Randi Weingarten still wants schools open
By Michelle Goldberg
Last month, I wrote about Randi Weingarten, president of the American Federation of Teachers. I argued that while many people blamed her for school closures, she’d actually labored to keep schools open. A common criticism of the article was that Weingarten was just trying, with my help, to salvage her reputation as evidence of the harms of interrupted schooling mounted.
Republican Sen. Tom Cotton tweeted that Weingarten was on a “rehabilitation tour.” Fox News’ website ran a story headlined, “New York Times column blasted for portraying Randi Weingarten as champion of keeping schools open.” This month, when some schools closed in response to omicron and the Chicago Teachers Union staged a walkout, one open schools advocate tweeted sarcastically that my Weingarten piece “has aged beautifully, I think we can all agree.”
Maybe I’m just defensive, but I think it’s aged OK. It seems clear to me, as I’ve watched how public schools are responding to omicron, that Weingarten, along with some other union leaders, are trying to avoid shutdowns, even at the risk of infuriating some of their members. The vast majority of the country’s schools, after all, are open, even though there’s probably a better case for shutting down now than there has been at any point since the spring of 2020. Where schools have closed, it’s mostly been for logistical reasons — there are simply too many staffers out sick.
“Last year at this time, you had 40% of the schools opened during that surge,” Weingarten told me on Sunday. “This year at this time you have 96%.”
Chicago, Weingarten insists, is an anomaly. The city “looms very large, as it always does, but it is one district in which there was a teacher-union-called job action,” she said. “There are plenty of places where teachers are concerned and where there’s groups within school districts that are calling for sickouts. But in terms of my union, there’s no organized effort to do that. In fact it’s quite the opposite.”
A number of teachers aren’t happy about this; some feel unsafe in classrooms and abandoned by their leadership. On Monday evening, a left-wing caucus of the United Federation of Teachers, the New York City union that Weingarten once headed, was planning to protest outside union headquarters to demand, among other things, that schools go remote until Jan. 18.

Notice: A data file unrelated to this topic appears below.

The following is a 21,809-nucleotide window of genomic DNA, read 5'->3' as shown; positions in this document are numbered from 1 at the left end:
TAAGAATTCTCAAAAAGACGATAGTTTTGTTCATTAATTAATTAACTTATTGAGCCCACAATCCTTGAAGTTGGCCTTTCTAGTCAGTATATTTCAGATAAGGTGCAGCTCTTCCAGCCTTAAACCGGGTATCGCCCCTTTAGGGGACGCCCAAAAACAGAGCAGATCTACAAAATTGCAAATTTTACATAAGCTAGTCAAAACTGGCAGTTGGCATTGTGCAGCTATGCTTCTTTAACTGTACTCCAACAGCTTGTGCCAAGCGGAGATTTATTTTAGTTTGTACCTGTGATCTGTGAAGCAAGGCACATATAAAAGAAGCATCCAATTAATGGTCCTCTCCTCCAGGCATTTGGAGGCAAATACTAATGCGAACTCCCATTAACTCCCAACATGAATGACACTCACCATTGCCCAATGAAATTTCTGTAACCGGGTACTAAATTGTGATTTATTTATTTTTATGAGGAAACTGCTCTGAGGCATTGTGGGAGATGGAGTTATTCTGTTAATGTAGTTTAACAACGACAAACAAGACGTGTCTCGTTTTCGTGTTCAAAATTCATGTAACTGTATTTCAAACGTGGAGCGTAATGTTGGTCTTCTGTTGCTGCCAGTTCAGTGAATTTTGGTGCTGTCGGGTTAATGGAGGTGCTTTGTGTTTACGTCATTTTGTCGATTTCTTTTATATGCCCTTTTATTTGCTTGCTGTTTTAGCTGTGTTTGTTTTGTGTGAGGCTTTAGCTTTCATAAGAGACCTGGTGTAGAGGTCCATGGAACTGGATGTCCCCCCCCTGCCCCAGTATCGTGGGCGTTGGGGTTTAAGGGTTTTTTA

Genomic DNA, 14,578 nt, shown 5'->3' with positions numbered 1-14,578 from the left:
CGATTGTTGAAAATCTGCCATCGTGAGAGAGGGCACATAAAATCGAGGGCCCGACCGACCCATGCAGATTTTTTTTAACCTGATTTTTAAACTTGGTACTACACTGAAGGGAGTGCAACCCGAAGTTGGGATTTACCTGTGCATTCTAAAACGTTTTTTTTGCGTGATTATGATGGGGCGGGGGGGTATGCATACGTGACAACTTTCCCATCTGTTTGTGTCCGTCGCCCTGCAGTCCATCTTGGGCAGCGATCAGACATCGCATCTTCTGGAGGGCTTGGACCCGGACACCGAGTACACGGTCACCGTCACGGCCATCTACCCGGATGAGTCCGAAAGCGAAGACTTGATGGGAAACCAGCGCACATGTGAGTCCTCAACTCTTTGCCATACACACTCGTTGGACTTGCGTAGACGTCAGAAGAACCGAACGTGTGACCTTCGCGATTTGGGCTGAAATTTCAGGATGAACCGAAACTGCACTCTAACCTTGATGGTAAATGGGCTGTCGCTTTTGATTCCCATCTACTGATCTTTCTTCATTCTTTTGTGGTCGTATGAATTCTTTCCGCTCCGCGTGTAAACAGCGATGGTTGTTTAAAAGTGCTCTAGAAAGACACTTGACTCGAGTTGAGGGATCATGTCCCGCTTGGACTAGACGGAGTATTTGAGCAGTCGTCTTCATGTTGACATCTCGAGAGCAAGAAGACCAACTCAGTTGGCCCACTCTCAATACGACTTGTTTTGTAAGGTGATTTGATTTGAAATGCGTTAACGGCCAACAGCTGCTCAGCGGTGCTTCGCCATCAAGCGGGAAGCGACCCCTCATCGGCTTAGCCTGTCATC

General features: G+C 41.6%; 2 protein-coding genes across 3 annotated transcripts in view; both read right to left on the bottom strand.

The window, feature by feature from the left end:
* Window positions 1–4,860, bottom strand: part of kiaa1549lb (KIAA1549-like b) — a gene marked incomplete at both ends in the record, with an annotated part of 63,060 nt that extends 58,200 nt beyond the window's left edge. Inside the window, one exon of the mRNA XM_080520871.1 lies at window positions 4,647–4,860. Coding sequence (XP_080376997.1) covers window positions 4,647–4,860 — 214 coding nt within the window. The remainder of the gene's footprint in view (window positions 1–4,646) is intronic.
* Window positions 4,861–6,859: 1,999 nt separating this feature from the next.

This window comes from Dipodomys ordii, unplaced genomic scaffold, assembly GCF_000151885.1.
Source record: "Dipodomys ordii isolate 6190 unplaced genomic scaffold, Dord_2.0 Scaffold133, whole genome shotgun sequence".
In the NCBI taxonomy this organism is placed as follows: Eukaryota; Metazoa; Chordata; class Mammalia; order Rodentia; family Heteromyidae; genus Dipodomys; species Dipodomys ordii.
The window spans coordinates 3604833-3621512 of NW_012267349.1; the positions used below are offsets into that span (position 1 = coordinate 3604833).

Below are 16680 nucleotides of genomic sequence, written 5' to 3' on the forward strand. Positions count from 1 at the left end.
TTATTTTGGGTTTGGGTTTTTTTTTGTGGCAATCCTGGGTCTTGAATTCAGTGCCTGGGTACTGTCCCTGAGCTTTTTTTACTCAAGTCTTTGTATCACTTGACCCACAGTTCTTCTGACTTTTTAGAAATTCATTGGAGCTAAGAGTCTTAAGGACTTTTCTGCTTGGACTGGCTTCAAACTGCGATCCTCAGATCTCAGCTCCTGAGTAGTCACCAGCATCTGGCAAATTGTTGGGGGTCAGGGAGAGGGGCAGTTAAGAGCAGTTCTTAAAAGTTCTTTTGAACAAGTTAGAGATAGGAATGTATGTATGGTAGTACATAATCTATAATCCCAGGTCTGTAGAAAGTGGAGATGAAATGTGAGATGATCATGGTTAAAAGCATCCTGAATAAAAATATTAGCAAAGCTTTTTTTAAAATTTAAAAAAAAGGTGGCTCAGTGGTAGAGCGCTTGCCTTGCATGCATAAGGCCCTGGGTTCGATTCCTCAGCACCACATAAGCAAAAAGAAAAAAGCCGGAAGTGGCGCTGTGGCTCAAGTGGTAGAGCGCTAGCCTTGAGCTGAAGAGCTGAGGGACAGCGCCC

Weingarten, who recently had COVID herself, sees the anxiety among her members. If you asked them, she said, whether they’d like to “be remote for a few days as this passed,” she thinks “overwhelmingly they would say yes.”
So why won’t she demand remote school on their behalf? “Kids, our society, our communities need very much to do whatever we can to create normalcy,” she said, adding, “Whether it’s kids learning, whether it’s isolation issues, whether it’s the economy,” too much depends on functioning schools.
My guess is that if we hadn’t had extended school closures last year, there might be more appetite for a brief closure now, especially given hope that omicron could soon peak. After all, most schools may be open, but illness is making it hard for many to function.
The education website Chalkbeat reported on disruptions in New York City, including a high school in Brooklyn where hundreds of students had to sit in the auditorium because around 50 teachers were out sick and there’s a substitute shortage. In Miami, The Washington Post reported, coaches and administrative staff have filled in for absent teachers. While there are lots of parents who adamantly oppose school closures, others are afraid to send their kids to class: In Rochester, New York, last Monday, 40% of students were absent.
Yet given how damaging last year’s shutdowns were — to learning, to mental health and to the future of public education itself — there’s enormous resistance to returning to virtual classes. Democrats fear it would stoke political backlash. And a vocal group of parents won’t stand for it, because they don’t trust that short-term closures wouldn’t drag on indefinitely.
There will be more closures over the coming weeks, but, outside of Chicago, Weingarten thinks, they will mostly affect individual schools. She analogizes the situation to that of the airline industry. Flights are being canceled when there are not enough people to staff them, not because of disputes over whether it’s safe to fly at all.
“Assume for a second there was not this toxic environment,” said Weingarten. “I think what you’d actually see is a lot of people feeling pretty good that schools are being opened, and that the communities are coming together to do what we used to say we should do, which is: schools should be first priority.”
This is the hardest situation that she’s ever faced as a union leader, Weingarten told me. Lots of teachers are frightened and exhausted. The story, for now, is that most of those who can are still showing up.